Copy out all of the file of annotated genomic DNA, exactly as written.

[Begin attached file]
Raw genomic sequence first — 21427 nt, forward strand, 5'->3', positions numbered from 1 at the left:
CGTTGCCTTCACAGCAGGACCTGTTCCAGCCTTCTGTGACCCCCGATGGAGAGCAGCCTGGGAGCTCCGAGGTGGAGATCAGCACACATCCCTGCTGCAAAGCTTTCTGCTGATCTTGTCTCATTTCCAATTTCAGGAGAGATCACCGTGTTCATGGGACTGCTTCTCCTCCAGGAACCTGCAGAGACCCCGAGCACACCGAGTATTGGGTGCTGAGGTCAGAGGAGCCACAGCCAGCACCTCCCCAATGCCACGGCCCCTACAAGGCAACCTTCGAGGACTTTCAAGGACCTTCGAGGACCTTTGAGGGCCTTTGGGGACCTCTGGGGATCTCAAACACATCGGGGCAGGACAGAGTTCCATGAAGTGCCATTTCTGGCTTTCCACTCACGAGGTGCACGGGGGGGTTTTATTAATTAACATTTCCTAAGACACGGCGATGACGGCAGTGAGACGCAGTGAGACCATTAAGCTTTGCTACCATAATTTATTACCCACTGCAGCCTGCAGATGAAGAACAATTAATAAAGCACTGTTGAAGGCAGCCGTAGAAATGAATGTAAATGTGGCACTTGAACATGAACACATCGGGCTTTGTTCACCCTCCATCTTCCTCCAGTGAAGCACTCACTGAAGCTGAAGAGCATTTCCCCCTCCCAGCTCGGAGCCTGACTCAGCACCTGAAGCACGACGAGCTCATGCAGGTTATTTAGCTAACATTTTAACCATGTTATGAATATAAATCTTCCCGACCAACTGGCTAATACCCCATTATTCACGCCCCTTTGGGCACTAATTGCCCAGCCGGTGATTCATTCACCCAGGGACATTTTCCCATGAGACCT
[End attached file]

Raw genomic sequence first — 21427 nt, forward strand, 5'->3', positions numbered from 1 at the left:
CGTTGCCTTCACAGCAGGACCTGTTCCAGCCTTCTGTGACCCCCGATGGAGAGCAGCCTGGGAGCTCCGAGGTGGAGATCAGCACACATCCCTGCTGCAAAGCTTTCTGCTGATCTTGTCTCATTTCCAATTTCAGGAGAGATCACCGTGTTCATGGGACTGCTTCTCCTCCAGGAACCTGCAGAGACCCCGAGCACACCGAGTATTGGGTGCTGAGGTCAGAGGAGCCACAGCCAGCACCTCCCCAATGCCACGGCCCCTACAAGGCAACCTTCGAGGACTTTCAAGGACCTTCGAGGACCTTTGAGGGCCTTTGGGGACCTCTGGGGATCTCAAACACATCGGGGCAGGACAGAGTTCCATGAAGTGCCATTTCTGGCTTTCCACTCACGAGGTGCACGGGGGGGTTTTATTAATTAACATTTCCTAAGACACGGCGATGACGGCAGTGAGACGCAGTGAGACCATTAAGCTTTGCTACCATAATTTATTACCCACTGCAGCCTGCAGATGAAGAACAATTAATAAAGCACTGTTGAAGGCAGCCGTAGAAATGAATGTAAATGTGGCACTTGAACATGAACACATCGGGCTTTGTTCACCCTCCATCTTCCTCCAGTGAAGCACTCACTGAAGCTGAAGAGCATTTCCCCCTCCCAGCTCGGAGCCTGACTCAGCACCTGAAGCACGACGAGCTCATGCAGGTTATTTAGCTAACATTTTAACCATGTTATGAATATAAATCTTCCCGACCAACTGGCTAATACCCCATTATTCACGCCCCTTTGGGCACTAATTGCCCAGCCGGTGATTCATTCACCCAGGGACATTTTCCCATGAGACCT